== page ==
Diabetes is a major epidemic, affecting 29 million people in the United States. Unfortunately, for many diabetics, an added burden in dealing with diabetes is the price of potential life-saving medications like insulin.
“These drugs are important and they are life saving and we need to ensure we have access,” said Mona Chitre, vice president of pharmacy management at Excellus Blue Cross Blue Shield in Rochester. “It is a real challenge, and it is a burden for our families and our patients with diabetes.”
According to 13 WHAM, insulin’s cost has skyrocketed 43% since 2013, forcing many poor individuals with diabetes to seek alternatives that are more affordable.
“We are feeling it locally, regionally, and nationally,” added Chitre. “The price increases are an issue.”
Additionally, WXXI News says, Rochester’s poorer communities as well as the refugee population, especially those who don’t speak English, are at even more of a risk of diabetic problems because of both the language gap and the increased prices.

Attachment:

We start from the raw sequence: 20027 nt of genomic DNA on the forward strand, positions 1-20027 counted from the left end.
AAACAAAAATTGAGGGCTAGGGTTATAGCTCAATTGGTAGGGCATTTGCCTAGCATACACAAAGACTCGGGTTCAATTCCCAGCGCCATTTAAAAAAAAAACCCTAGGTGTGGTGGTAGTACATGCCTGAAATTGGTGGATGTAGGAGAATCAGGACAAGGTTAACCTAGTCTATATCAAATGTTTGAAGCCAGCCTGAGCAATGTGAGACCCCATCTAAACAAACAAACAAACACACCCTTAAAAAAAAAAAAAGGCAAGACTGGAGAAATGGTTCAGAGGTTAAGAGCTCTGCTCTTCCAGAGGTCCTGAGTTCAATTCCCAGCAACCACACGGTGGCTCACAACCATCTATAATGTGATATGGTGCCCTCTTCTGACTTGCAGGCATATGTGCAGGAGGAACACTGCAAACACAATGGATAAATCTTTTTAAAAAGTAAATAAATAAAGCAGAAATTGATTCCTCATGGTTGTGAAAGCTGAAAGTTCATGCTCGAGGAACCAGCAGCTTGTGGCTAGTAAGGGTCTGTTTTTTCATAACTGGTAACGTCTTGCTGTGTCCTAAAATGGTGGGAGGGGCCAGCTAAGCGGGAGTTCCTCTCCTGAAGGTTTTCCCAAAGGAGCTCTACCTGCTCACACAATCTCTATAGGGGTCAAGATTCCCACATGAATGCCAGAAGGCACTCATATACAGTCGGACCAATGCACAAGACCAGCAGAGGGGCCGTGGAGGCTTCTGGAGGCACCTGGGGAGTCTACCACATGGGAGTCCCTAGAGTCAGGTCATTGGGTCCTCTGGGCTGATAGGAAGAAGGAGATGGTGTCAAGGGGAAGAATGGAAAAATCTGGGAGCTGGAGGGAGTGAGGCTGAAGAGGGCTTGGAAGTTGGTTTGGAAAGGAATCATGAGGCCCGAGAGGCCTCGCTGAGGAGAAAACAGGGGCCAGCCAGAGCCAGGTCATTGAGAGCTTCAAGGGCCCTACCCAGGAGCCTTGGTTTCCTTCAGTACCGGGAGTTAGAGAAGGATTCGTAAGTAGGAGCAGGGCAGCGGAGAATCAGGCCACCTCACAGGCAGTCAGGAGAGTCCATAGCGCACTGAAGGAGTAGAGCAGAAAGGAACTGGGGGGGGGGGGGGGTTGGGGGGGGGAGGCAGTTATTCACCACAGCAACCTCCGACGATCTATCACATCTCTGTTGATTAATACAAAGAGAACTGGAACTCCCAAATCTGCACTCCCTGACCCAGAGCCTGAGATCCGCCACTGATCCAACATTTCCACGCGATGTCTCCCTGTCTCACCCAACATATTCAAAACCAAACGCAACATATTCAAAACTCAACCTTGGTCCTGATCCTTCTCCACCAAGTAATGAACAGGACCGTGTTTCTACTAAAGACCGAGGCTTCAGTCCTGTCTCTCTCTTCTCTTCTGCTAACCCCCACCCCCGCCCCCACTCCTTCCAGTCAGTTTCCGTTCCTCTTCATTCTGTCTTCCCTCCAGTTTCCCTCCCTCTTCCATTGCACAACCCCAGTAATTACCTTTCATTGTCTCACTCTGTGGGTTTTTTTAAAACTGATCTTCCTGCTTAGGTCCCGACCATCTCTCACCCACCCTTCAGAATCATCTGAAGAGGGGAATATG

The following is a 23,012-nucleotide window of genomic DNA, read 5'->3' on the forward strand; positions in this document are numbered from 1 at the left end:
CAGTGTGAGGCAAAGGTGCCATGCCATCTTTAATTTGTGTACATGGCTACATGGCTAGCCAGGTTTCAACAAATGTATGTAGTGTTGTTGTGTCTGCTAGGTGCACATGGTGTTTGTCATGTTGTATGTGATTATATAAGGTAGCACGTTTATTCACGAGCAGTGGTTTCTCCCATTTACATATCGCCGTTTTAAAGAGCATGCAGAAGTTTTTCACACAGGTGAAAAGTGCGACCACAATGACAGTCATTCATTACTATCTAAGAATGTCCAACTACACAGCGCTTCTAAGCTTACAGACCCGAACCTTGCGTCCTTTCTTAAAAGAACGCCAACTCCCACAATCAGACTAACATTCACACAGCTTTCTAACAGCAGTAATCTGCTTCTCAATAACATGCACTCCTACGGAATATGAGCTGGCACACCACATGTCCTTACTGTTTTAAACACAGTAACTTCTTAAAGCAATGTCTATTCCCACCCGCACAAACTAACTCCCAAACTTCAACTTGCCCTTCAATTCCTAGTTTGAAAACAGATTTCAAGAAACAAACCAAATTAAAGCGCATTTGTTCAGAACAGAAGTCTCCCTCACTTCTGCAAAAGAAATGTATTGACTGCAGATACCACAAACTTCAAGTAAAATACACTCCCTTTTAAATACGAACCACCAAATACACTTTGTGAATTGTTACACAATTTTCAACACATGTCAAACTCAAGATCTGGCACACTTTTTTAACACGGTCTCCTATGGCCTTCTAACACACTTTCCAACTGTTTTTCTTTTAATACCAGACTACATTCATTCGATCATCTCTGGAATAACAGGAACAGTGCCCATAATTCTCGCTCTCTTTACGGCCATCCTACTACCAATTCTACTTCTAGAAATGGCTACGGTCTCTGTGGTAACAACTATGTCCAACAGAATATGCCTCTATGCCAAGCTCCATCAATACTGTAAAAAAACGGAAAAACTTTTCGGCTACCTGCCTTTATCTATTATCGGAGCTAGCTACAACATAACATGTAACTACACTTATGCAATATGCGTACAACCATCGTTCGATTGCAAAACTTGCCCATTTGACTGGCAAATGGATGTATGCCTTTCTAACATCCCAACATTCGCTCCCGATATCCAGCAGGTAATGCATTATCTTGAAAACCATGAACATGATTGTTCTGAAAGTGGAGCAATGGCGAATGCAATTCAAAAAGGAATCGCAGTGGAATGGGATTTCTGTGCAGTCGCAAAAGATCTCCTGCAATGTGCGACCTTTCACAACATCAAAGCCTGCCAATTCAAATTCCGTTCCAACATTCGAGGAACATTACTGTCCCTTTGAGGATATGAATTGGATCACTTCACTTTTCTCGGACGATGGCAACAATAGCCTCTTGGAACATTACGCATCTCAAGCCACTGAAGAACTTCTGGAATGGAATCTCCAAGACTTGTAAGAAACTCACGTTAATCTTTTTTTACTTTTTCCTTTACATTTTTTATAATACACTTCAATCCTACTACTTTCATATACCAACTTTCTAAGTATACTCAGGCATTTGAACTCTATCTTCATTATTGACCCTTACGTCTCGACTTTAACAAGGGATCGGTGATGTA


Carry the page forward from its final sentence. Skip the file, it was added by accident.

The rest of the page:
Sara Laza, a 69-year-old diabetic who has suffered two heart attacks and a cardiac arrest episode at the age of 63, moved to Rochester from Puerto Rico 20 years ago. Laza isn’t fluent in English, but thanks to Rochester medical professionals, she now has a better understanding of the type of medication she needs.
“Sometimes the doctor changes my medicine and I don’t know how to use it,” said Laza. “They explain, they call me and they say do like this and like that…in Spanish.”
Every single Monday, Laza has to sit down and organize her upcoming week’s pills. She’s able to do this on her own thanks to local pharmacy, the Saratoga Pharmacy on Lyell Ave.
“We wanted somebody here who speaks the native language, so I started hiring people,” said Usha Ramadugu, the third owner of Saratoga Pharmacy, which has been in operation since the 1920s. “We have all multicultural employees who speak Nepali, we have Somali, [and] we have Burmese.”
Unfortunately, diabetic medication prices are projected to increase another 18% by 2018. Sarah Miner, a Rochester nurse, is nervous for the poorer individuals, especially the immigrants, but remains hopeful for the future.
“I feel passionately about the fact that we have to have an efficient and safe delivery of healthcare for all people in this country,” said Miner.